Posts Tagged ‘PLC’


We are excited to host a “gathering” of educators on Monday morning. We will come together in the Eagle’s Nest in the morning for some breakfast snacks. All staff are welcome to come and mingle with our visitors. Please sign in at the office and get a visitor lanyard. Our guests are invited to investigate student learning in the grade 2/3 area and the 5/6 area and are invited to explore the rest of the school if they wish. They will be with us until 11:00 or so. School officially begins at 8:30 am. I will speak briefly with all visitors after morning announcements and then you are free to move to observations. Nutrition break lasts from 10:10-10:50.

We welcome staff from Queen Victoria Public School and staff from Indian Creek Public School in Chatham. Together we endeavour to work so that learning is deeper for our students. I wish to thank the partnerships of Principal Moore and Principal Callow and the innovative educators who take the risk to engage with fellow eds. in school observation visits.

The purpose of our gathering is to again recognize that schools are learning laboratories. Having visiting teachers helps us immensely in ensuring that what we say and believe we are doing for students is evident by their metacognitive understanding. We start with the question: Are the students able to articulate their learning in meaningful ways. We ask visitors to help us with this work. We also recognize that visitors take with them learning that will undoubtedly impact work in thier respective buildings. Questions you may want to ask our students are:

What are you learning?
Why are you learning this?
What are your next steps?
How are you going to move forward?


We have embraced student metacognition (thinking about thinking) as our methodology to learn deeper.

As I personally prepare for a school visit I really only do one thing. I take a mindful stance. Mindfulness is defined as paying attention, on purpose, non-judgementally. Of course this sounds easy. As you all may have experienced, as teachers, the non-judgementally part is the hardest. We as educators (especially at report card time) have been trained to believe that judging is our job. I ask you to take a mindful stance. Join us here at Eastwood to observe students, to dialogue and to learn together.

If you would like to take a look at our learning journey for the last couple years you may investigate our School Improvement Plan for Student Achievement and Well Being.​

We will use the attached observation sheets for your visit. We request that you give these observation sheets back to the host school prior to your departure as will will use these observations to grow and learn. We believe that transparency builds trust. If you wish to make a copy before leaving so you can take your notes with you the office secretary Kim or James will be happy to help you.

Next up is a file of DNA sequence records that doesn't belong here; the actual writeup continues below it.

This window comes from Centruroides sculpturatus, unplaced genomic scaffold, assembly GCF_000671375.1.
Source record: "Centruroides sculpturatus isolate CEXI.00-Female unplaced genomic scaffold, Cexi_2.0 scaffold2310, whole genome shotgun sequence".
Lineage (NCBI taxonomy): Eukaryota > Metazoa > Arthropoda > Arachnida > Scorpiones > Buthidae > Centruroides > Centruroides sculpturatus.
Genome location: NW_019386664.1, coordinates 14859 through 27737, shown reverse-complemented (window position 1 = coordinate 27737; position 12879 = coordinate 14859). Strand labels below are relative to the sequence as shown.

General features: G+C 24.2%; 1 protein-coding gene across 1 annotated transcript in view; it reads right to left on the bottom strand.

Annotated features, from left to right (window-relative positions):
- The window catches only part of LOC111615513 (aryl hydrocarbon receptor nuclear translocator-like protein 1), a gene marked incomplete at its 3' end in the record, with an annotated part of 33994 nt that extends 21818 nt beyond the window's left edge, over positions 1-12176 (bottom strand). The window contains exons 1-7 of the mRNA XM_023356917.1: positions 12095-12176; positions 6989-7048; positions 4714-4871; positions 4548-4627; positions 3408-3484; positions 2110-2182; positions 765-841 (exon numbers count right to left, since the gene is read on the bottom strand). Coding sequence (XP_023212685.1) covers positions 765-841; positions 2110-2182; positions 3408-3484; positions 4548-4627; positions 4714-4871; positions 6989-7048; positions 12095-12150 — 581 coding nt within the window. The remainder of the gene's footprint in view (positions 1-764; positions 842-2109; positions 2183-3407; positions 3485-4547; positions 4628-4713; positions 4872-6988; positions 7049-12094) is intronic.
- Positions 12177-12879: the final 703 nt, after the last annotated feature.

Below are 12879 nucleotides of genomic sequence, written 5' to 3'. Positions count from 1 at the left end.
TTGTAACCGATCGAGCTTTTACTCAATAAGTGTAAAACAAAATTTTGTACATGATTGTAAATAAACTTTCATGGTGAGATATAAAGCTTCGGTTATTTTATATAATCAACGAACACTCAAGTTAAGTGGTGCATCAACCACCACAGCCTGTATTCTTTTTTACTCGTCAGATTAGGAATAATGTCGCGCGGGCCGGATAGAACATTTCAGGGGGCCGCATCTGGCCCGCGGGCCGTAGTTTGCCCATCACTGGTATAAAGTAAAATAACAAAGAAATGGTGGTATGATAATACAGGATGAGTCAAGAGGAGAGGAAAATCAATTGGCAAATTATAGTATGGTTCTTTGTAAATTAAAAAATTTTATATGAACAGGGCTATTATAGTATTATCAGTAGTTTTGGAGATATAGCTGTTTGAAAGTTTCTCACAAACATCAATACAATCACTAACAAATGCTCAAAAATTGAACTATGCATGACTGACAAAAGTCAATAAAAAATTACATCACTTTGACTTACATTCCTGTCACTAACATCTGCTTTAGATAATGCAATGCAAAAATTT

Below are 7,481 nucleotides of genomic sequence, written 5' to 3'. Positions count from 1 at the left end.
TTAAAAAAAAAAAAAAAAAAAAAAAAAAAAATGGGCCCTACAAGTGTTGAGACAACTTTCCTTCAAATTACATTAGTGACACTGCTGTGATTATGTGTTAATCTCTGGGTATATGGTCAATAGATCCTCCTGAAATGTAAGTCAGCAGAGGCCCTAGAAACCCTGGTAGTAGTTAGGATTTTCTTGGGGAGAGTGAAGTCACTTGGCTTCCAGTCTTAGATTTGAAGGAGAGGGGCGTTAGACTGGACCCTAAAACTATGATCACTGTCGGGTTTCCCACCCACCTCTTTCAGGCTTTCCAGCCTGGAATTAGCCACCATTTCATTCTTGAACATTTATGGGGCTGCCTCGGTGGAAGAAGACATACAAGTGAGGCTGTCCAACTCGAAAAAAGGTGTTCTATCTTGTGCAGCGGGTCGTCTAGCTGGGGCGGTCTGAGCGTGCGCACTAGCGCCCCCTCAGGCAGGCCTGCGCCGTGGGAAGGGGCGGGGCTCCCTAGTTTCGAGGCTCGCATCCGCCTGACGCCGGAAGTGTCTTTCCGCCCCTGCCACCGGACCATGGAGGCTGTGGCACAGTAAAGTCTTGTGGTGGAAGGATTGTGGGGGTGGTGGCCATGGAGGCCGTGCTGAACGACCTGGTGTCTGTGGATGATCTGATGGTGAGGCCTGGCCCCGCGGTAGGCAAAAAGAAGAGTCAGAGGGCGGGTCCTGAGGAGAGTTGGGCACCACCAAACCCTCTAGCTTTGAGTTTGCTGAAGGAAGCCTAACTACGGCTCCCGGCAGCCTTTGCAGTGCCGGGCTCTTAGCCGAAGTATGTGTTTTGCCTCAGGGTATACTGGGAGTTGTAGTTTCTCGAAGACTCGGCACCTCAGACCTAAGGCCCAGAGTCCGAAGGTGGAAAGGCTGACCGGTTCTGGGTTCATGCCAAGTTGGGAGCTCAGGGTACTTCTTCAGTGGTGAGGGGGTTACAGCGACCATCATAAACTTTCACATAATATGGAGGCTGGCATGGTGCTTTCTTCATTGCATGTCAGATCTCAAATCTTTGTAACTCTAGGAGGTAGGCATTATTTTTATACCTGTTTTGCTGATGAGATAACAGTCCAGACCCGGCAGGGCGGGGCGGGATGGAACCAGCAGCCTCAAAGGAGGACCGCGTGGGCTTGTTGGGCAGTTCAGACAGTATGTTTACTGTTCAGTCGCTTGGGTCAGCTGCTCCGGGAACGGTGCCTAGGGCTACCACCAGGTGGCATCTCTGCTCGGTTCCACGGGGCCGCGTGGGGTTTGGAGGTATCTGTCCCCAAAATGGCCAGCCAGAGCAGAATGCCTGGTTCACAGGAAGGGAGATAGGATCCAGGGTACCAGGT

Looking forward to meeting all of you. Thanks for your patience and mindfulness with our students and our learning environment.



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Clearly technology is not the sole answer to the teaching  learning gap.  It is just another channel to watch.  I view Twitter dialogue (#edchat) as a Protocol for my learning.  140 characters is concise to say the least.  A person of my loquaciousness needs boundaries.  Twitter gives me that structure.  Because it is on the public timeline I have also maintained public integrity.  I know that my digital existence is infinite.  I will be held accountable for my words.  Thus there are inherent “norms”.  My efforts are to get my colleagues to the table to discuss the issues in the same light.  I do not have a lack of faith or belief in any of us.  I know that people don’t “hate” me for talking it up.  On the contrary I understand that each of us has deep understanding for the role that education has played in our lives and we wish to provide that to our communities.  Technology is one avenue to get to that conversation outside of the time crunch and certainly outside of your circle of influence.  I have pictures of technoids sitting in rooms with handhelds engaging in Tweetups!  This is a structured protocol.

My friend’s email was included as a response because it helps me recognize the obstacles to having other educational leaders join the conversations.  I respect my friend immensely and thus view these perceptions as real concerns and obstacles for other professional educators.

  1. The time needed to learn the technology.
  2. The superficiality of the “Twitterverse”.
  3. The feeling that being self-referential is a bad thing.

1.  The technological learning curve is actually quite steep.  With the likes of WordPress, Twitter,  and other Web 2.0 applications that are web based there really is no length of time to learning these pieces of software.  There are oodles of people willing to help you once you are actually plugged in. 

2.  It is simple, only follow those people who offer something to your professional learning profile.  When they stop offering something to your professional learning profile stop following them.  Likewise you will notice that you can allow only those people you feel are following you for professional learning reasons.  Sure the web is full of stuff that just isn’t adding to the collective social consciousness of the world.  So are book stores.

3.  Delete self-referential and insert self-reflective.  T.W.I.T.T.E.R.-The World’s Intellectuals Taking Turns Exchanging Resources.  This was a Twitter post late last week by an educator I follow.  “Resources” are practical applications, web resources or could simply be the ideas, feelings, opinions and experiences that keep your mind actively assimilating new information.  Twitter provides a timeline for your self-reflection.  The self reflection you offer can stimulate others self-reflection.  It is essentially self-reflection for collective wisdom.  Please do not tell us what you had for breakfast.

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The Speed of Trust is the New York Times best seller about “the one thing that changes everything.”  Today I earned a chance to engage with the author (Steven M. R. Covey) on a multi-national conference call.  Starting at 1:00 EST Steven gave a live talk about the nature of his newest book.  As I listened, blogged and tweeted I thought about how all of the elements of his book fit so nicely into the role of the administrator in the creation and cultivation of the Professional Learning Community.  Yesterday at school our Learning Team engaged in a values activity where 60 values were paired down to 3 that the team of 10 had to agree on.  Trust came first.  Clearly in a school setting if trust is high, speed and outcomes will also be high.  I am willing to test this theory with our outcomes, student outcomes.